Jade plants are a mainstay in my plant collection, and they are one of my favorite indoor plants! They are easy to care for succulents, and they make great houseplants. There are several different types of jade plants too, I have four in my collection (and I love every one of them!).
I get tons of questions from readers asking for details about how to grow a jade plant, so that’s why I wrote this post!
The great news is that no matter what varieties you’re growing, the care instructions are the same. Keeping these gorgeous plants thriving for years to come is easy with these detailed jade plant care tips.
Different Jade Plant Types
Like I mentioned above, there are lots of different types of jade plants, and I grow a few myself.
In addition to the common jade plant (crassula) variety, I have the ‘Gollum’ variety which has really cool leaves that are long, narrow and rounded. I’ve also heard this variety of jade plant called E.T. fingers or baby toes.
I have a dwarf jade succulent too (this one didn’t have a tag when I got it so I’m not sure of the variety). It looks very similar to the regular one, but it’s much smaller (as the name would suggest).
The other type of jade plant I have is called ‘Jitters’, and it has wavy leaves.
Jade Plant Care Tips
In my experience, the two main keys to successfully growing jade plants indoors are jade plant watering and light.
Below I will discuss both how often to water a jade plant, and how to water a jade plant.
Then I will give details about jade plant light requirements, and also answer your questions about how much light does a jade plant need.
Jade Plant Watering
One of the most common questions I get is “how often do you water a jade plant?“. First, and probably the most important jade plant care tip is watering – they do not like to be over watered.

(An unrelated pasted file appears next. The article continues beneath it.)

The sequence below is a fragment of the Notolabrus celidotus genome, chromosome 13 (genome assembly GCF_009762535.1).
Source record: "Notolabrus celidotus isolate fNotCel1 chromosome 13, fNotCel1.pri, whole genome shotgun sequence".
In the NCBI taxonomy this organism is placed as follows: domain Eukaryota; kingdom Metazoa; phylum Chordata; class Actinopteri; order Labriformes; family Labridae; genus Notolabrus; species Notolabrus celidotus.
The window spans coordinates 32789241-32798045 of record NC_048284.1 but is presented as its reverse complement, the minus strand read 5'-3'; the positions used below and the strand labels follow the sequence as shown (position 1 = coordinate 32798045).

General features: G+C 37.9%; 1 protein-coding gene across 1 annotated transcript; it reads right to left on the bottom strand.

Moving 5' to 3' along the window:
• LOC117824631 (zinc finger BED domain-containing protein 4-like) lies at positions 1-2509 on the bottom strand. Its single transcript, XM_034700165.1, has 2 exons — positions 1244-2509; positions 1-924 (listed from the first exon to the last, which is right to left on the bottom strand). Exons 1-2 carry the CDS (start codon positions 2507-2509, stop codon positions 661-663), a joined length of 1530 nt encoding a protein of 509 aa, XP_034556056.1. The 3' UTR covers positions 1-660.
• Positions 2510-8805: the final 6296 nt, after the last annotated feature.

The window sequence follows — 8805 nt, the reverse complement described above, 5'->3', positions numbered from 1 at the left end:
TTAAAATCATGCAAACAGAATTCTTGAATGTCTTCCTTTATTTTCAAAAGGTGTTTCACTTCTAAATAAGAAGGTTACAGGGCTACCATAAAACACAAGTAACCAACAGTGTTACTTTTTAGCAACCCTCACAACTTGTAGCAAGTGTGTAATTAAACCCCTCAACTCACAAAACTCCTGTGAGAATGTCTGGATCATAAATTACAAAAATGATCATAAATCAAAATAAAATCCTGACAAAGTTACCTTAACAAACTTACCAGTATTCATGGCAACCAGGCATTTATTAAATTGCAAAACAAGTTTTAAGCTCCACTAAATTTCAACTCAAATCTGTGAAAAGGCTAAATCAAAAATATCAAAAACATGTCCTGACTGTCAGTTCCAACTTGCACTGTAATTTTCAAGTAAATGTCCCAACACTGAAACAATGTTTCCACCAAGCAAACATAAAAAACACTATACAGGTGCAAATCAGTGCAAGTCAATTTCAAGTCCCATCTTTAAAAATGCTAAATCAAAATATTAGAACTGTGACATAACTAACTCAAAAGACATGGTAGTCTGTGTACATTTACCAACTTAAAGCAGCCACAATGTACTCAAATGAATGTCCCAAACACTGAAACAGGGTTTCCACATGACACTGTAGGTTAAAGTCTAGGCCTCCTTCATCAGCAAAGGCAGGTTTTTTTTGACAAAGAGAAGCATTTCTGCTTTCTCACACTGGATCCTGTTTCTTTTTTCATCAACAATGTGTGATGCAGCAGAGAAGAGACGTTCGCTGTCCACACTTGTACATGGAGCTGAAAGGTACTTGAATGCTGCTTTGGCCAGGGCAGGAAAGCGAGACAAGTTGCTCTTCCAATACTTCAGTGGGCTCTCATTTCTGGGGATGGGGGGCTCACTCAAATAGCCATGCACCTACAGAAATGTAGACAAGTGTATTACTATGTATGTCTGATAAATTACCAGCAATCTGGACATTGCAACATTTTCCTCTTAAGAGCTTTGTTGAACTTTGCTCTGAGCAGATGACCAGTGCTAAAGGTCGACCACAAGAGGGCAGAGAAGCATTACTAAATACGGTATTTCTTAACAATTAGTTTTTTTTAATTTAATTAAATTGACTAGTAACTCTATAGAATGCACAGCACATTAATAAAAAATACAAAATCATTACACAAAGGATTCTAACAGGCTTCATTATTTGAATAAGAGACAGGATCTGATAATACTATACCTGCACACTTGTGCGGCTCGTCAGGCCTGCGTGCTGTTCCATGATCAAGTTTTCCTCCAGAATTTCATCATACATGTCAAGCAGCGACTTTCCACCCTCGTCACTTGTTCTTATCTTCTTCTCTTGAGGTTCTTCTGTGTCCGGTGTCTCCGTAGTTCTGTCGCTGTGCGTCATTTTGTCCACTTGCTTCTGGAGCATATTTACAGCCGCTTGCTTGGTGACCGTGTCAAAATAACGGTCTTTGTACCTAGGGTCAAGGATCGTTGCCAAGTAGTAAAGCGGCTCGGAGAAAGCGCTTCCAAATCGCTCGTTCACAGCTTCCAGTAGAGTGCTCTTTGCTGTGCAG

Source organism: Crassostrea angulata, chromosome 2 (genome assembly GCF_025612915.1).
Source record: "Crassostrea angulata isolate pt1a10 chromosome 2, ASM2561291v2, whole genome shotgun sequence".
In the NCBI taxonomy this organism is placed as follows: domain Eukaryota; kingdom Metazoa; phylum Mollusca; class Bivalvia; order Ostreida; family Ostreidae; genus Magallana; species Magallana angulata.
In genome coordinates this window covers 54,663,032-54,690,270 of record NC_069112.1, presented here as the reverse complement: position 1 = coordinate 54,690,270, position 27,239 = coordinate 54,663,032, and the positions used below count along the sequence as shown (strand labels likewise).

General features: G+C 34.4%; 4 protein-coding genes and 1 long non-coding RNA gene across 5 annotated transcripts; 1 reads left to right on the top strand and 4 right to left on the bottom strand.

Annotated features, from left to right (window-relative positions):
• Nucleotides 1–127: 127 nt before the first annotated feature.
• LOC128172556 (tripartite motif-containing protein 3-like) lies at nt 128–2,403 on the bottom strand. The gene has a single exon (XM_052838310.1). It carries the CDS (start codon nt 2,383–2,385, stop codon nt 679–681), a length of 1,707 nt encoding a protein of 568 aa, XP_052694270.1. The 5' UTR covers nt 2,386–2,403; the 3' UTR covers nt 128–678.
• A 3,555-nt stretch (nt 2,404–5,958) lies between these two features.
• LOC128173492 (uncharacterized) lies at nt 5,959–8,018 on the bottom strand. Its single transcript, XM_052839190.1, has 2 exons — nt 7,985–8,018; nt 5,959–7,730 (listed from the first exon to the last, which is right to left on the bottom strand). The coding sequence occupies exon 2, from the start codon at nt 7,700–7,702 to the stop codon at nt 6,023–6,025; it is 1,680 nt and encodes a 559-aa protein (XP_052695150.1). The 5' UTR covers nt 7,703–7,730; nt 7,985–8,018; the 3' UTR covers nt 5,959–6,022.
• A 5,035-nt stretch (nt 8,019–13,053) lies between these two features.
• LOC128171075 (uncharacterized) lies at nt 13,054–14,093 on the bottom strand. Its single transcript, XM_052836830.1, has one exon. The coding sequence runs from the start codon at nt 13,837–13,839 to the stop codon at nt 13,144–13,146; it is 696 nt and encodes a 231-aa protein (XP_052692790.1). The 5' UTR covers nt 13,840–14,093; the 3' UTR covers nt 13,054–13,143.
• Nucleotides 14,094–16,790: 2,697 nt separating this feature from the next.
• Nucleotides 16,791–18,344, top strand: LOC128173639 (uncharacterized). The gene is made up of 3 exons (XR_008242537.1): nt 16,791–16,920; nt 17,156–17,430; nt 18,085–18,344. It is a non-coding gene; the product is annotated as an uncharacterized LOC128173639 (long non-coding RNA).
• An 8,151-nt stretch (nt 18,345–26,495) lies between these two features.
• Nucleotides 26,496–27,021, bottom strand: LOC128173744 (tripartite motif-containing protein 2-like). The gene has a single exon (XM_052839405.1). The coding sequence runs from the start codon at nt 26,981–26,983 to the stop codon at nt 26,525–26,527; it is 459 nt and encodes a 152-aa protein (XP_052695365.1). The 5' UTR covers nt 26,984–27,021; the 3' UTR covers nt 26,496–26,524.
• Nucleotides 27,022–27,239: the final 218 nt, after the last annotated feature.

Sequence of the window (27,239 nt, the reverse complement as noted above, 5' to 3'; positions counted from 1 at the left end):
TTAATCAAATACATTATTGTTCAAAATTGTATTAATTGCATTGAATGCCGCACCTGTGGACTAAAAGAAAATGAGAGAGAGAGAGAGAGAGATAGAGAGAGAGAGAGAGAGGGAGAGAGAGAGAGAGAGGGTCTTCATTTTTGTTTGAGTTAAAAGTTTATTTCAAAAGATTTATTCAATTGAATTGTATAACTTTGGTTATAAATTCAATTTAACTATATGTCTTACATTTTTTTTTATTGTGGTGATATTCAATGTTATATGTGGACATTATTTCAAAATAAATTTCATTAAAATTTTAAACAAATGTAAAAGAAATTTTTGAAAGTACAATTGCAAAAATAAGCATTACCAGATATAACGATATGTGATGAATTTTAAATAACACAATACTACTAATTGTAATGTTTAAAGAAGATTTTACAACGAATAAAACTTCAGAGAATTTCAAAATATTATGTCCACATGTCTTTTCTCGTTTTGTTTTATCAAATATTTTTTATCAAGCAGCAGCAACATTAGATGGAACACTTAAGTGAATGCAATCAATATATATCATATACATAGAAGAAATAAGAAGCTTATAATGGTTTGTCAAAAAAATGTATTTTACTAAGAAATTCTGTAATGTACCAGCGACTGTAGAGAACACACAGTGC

Consistently over watering jade plants will kill them. If the plant is over watered on a regular basis, it will start to rot at the base.
So, always be sure to always check the jade plant soil before watering it, and water only when the soil is completely dry.
To check if your jade succulent needs water, stick your finger one inch into the soil. If the soil is damp, don’t water it. You could also use a soil moisture gauge to help you monitor the moisture level.
It’s better to err on the side of under watering this plant. I put my jade plants outside during the summer and only water them if we’re in a drought.
During the winter, I water my jade plants about once a month, if they need it.
As for how to water a jade plant, simply pour water into the top of pot until it starts to drain out the holes in the bottom of the pot.
Be sure to allow the water to drain completely, and always empty the drip tray or cache pot. Never allow the pot to sit in water.
Jade Plant Light Requirements
Another very common question I get asked by readers is “how much light do jade plants need?“. So, the second most important indoor jade plant care tip is light.
Do jade plants need a lot of sunlight? Yes, you bet they do! Jade plants need a lot of light in order to grow strong and thick. They will start to grow weak and leggy if they aren’t getting enough light.